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Crowdsourced Images in the Boston Marathon Attack

The next speaker at ECREA 2014 is Anssi Männistö, who shifts our focus to the Boston Marathon bomb attack. Mobile social media played an important role in covering this attact: tweets and mobile media were no longer just sources of information, but also tools to very facts and photos and to identify potential suspects, through image recognition software and other facilities.

In Boston, journalists rapidly discovered the first reports and images of the attack from Twitter, and soon came to use them in their own coverage. Such material was then used in official investigations, unofficial hunts for the culprits, and in the media coverage. These each drew on a massive amount of mobile photos; on the real-time publishing of such content in social media; and on crowdsourcing of activities through social media.

Law enforcement used some 10 TB of images and videos provided by the public; they actively encouraged the public to submit their material. Unofficial investigations by the public also began, and self-styled investigators shared images of potential suspects, many of whom turned out to be innocent. Some such images also made it into the mainstream media. The subsequent manhunt for the culprits utilised infrared camera footage and embargoed these images from use in social media until after the capture of the suspects.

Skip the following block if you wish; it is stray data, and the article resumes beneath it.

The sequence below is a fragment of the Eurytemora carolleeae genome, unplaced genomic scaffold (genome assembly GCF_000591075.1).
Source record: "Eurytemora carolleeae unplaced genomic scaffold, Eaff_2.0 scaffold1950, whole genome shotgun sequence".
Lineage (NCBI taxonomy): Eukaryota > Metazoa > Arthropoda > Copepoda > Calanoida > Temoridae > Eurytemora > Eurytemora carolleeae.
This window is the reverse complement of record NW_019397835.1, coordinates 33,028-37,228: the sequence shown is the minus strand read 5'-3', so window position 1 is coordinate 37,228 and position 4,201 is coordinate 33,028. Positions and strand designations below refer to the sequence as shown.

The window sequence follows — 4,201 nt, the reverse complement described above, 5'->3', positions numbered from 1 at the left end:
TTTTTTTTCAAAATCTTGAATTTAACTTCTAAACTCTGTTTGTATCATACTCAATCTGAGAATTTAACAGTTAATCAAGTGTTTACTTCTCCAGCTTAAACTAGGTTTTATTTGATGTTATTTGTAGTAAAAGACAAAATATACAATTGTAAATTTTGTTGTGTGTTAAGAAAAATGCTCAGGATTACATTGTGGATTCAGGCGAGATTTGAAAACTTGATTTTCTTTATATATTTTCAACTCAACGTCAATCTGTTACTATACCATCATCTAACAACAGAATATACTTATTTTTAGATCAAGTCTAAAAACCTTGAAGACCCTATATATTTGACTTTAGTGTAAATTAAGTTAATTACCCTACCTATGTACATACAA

Subsequent studies of the event documented the crowdsourced image verification practices some of this work engaged in. This drew on volunteers pooling their information and using background data such as Google Street View to verify footage, trawling social media profiles to verify the identity of people posting content, and engaging in quasi-journalistic activities to confirm the history of content items.

Mainstream media and marathon organisers in Boston used their social media accounts extensively to cover the bombing and its aftermath. The Boston Globe covered the bombing more intensively for longer, while the Boston Marathon organisation switched back more quickly to business as usual.

What we see emerging here is a new network of surveillance enabled by the ubiquity of mobile cameras. We are also seeking the willingness of people to engage in the crowdsourcing of event coverage and investigation.